“It’s clear that our bodies start to signal impacts from the disease before more noticeable symptoms appear,” said Conor Heneghan, Director of Research Algorithms at Fitbit. “With these initial signals identified, we’ll continue our work developing an algorithm to detect diseases like COVID-19 and focus on expanded research in a real-world environment. This study presents an exciting opportunity to see how the power of the Fitbit community will help us better understand this new and complex disease.”
“Wearables may be able to play an important role in the early detection of infectious diseases by acting as an early warning system for our bodies,” said Eric Friedman, co-founder and CTO of Fitbit. “This research shows great promise to help us understand and detect COVID-19, but can also serve as a model for detecting other diseases and health conditions in the future.”
The Health Metrics dashboard is available on Fitbit Charge 3, Charge 4, Inspire 2, Inspire HR, Ionic, Versa family, and Sense devices with a Premium membership. Don’t have Fitbit Premium? Access a 90-day free trial here. (Free trial is activated upon device purchase. Valid payment method required. Cancel before free trial ends to avoid subscription fees. New Premium users only. Content and features subject to change. Subject to our terms for Paid Services.)
¹Not available in all markets. Significant changes in ambient temperature may negatively impact skin temperature tracking.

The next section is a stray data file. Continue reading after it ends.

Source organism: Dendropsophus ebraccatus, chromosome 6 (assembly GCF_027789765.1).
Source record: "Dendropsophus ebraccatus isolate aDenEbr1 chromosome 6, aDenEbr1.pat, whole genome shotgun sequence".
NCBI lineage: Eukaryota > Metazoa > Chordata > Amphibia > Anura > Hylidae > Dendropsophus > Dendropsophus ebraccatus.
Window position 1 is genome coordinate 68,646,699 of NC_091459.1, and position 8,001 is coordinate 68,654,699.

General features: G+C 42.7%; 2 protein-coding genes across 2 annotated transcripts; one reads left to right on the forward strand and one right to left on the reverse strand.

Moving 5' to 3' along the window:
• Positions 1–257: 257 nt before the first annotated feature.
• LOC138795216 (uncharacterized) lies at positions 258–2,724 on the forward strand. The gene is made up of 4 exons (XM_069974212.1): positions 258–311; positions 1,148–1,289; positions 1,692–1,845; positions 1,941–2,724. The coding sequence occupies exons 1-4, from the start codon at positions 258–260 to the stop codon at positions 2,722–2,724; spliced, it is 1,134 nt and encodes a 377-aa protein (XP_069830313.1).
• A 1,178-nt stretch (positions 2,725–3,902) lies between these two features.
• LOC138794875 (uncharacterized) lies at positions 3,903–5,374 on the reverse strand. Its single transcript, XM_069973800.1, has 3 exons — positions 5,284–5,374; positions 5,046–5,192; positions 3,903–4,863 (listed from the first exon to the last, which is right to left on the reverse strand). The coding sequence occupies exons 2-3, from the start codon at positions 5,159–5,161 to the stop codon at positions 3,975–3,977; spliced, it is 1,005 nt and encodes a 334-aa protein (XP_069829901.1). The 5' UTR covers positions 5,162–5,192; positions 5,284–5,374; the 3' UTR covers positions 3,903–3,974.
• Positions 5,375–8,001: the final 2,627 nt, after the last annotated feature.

²Requires a device with heart rate capabilities.
³Not available in all markets. You should not rely on SpO2 for any medical purposes.
*The Health Metrics dashboard and the metrics displayed in the dashboard are not available in all countries. Breathing rate, resting heart rate, and heart rate variability Health Metrics are available with Fitbit Charge 3, Charge 4, Inspire 2, Inspire HR, Ionic, Versa family, and Sense devices; the previously listed health metrics, as well as SpO2 and skin temperature variation, are available with Ionic, Versa family, and Sense devices only. The Health Metrics Dashboard and the metrics shown within the dashboard are not intended to diagnose or treat any medical condition and should not be relied on for any medical purposes. It is intended to provide information that can help you manage your well-being. If you have any concerns about your health, please talk to a healthcare provider. If you believe you are experiencing a medical emergency, call emergency services.
This information is for educational purposes only and is not intended as a substitute for medical diagnosis or treatment. You should not use this information to diagnose or treat a health problem or condition. Always check with your doctor before changing your diet, altering your sleep habits, taking supplements, or starting a new fitness routine.